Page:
I’m entering the sort of mid-level mentor stage, after five years of experience. I am no longer completely new to the subject, but I’ve been around long enough to have learned a couple of things. So, here’s my perspective on the subject.
I gave up on trying to teach programming to kids that have zero programming experience. If they don’t know what a variable is, or a method/procedure/subroutine, I tell them they need to take some sort of class from somewhere else before they can be part of the programming team. That may seem a bit harsh, but my experience is that I just don’t have the time to devote to the very basic tasks. Whether or not your team can afford to do introductory programming instruction will depend on your specific circumstances. How many mentors? How much time? During what part of the season, etc?
So, for kids who at least know the basics, I start with exercises that have immediate impact, a sort of “hello Robot”, approach. I walk them through setting up a robot project using the FRC libraries, and then explain that the good folks at WPI have created libraries for the most common objects that we will use. I start with motors. Write a program that tells a motor to turn on and off. We have a test bench that we created that has a variety of motors and sensors, wired up to a Roborio, so I have the students write a program that will turn on one of those motors and make it spin. If you don’t have such a bench, but you have last year’s robot rolling about, have them write and deploy a piece of code that will turn on the motors and go forward for one second.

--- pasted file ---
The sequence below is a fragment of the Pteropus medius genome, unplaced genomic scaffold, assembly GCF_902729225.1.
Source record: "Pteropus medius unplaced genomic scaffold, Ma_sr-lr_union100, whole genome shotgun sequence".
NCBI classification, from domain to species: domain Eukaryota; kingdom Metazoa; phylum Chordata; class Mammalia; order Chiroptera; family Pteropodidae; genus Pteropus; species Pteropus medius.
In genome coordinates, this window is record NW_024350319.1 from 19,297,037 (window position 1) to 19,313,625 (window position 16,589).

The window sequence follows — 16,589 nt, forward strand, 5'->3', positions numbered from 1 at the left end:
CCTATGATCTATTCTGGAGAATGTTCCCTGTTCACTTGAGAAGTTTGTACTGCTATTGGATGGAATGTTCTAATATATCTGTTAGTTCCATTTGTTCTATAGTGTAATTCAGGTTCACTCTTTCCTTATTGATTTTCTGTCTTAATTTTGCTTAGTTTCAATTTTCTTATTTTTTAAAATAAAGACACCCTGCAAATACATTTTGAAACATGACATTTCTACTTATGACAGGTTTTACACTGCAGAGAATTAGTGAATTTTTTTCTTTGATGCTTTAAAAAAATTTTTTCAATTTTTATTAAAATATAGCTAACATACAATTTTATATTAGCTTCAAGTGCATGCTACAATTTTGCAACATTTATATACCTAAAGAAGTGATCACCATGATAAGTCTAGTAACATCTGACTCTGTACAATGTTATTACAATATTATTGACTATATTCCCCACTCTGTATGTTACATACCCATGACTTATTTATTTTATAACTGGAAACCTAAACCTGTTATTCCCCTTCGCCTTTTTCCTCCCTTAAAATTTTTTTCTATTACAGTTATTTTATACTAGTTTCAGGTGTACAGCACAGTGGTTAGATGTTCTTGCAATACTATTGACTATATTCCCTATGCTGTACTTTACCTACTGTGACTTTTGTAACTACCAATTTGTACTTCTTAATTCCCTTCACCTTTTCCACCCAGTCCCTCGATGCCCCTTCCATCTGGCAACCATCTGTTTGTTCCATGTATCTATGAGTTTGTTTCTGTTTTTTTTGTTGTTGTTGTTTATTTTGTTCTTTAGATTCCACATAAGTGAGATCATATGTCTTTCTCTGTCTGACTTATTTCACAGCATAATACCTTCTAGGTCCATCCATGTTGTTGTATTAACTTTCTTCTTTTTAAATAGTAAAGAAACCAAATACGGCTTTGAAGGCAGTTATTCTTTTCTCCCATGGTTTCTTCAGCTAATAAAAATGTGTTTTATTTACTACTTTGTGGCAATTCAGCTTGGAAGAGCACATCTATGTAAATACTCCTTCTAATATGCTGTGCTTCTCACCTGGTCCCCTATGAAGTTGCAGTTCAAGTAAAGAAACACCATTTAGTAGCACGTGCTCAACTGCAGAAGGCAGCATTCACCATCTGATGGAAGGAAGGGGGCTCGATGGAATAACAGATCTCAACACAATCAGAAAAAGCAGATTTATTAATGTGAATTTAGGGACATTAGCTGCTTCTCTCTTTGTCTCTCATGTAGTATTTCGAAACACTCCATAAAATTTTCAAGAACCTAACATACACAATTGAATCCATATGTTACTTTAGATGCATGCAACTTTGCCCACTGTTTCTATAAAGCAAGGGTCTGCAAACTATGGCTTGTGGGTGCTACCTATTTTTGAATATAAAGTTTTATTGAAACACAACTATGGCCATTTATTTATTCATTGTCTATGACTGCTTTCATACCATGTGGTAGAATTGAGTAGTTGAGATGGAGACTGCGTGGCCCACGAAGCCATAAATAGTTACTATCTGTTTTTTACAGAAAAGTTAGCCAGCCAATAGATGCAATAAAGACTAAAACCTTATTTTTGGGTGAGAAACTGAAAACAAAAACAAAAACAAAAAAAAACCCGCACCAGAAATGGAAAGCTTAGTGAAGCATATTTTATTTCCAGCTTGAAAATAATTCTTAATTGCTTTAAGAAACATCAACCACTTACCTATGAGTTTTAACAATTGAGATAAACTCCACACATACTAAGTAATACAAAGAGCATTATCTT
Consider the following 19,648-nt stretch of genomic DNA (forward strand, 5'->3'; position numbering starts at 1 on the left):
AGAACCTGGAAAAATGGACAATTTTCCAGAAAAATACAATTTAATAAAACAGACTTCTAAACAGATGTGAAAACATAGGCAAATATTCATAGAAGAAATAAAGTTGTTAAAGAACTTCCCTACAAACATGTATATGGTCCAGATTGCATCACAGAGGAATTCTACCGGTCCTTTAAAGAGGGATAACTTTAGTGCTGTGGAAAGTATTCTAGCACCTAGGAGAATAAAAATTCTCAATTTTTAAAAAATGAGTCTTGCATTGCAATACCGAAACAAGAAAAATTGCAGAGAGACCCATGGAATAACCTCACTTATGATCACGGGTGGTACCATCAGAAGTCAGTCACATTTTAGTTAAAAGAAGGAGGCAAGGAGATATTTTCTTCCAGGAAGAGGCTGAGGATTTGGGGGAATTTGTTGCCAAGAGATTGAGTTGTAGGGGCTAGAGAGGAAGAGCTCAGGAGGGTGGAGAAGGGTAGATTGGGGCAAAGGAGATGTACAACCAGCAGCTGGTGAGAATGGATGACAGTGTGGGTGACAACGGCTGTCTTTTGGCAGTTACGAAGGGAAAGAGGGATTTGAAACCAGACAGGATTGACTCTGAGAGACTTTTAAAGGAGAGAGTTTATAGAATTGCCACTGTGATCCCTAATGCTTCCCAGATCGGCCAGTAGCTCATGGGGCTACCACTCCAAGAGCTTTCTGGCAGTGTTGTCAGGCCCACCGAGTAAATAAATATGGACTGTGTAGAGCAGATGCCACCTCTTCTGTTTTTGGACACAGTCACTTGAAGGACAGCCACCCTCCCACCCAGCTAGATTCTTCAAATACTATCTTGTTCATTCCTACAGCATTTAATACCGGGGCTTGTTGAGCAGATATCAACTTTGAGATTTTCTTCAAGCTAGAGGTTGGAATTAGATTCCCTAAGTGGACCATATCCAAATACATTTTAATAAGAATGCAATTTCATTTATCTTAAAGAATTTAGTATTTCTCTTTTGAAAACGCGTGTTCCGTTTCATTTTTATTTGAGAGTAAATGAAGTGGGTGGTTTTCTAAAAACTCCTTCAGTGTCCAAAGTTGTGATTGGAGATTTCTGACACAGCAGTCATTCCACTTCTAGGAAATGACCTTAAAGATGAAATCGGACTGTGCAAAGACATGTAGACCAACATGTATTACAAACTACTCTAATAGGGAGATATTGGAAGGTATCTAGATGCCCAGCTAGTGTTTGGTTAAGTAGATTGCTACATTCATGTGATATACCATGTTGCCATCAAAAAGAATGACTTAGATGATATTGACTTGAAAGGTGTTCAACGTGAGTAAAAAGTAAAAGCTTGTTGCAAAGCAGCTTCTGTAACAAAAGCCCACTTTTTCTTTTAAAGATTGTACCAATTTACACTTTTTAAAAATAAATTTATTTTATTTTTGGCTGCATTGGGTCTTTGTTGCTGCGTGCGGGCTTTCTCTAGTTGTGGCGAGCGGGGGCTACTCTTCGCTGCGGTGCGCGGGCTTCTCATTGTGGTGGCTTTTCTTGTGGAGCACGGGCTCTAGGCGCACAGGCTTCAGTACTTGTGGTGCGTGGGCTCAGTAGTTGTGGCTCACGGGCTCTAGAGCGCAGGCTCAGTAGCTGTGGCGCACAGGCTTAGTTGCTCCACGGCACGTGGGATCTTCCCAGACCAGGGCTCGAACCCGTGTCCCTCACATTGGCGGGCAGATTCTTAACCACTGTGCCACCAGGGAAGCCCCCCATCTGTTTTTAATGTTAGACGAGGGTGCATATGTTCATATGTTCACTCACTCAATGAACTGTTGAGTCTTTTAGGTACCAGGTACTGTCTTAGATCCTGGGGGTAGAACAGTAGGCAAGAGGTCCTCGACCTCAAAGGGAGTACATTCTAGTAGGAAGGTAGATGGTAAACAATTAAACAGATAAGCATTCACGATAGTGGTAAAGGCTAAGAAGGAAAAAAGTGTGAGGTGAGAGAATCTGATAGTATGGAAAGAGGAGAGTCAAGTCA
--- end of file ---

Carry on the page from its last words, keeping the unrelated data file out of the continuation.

After that, I add extra pieces, one at a time. Now spin the motor, or go forward, when the joystick is pressed. Now, read the encoders and stop when you get a certain distance.
If using a real robot, and your team has been around a while, your drive code might have some “fancy” stuff, like gyroscopic control for straight driving. Strip that stuff out, so that it’s down to the core driving feature when teaching new programmers.
Above all, all of that theory stuff about what makes “good code” is not something you start with for a new programmer, or even an experienced programmer who is new to FRC. Start with practical, hands on, immediate feedback exercises as much as possible. After 35 years of professional programming, that’s still the way I learn any new programming language, operating system, library, or whatever else I’m doing. Figure out the “hello world” program, and add to it. Once I get to the point where I’m confident I can use the tool, then and only then do I actually start thinking about design considerations. These kids won’t have that level of experience, so it will take them longer to get past the basics. (I don’t know how many times I’ve had to explain, patiently, the reason they are getting the null pointer exception. “There’s a difference between declaring an object, and actually creating an instance of the object.”)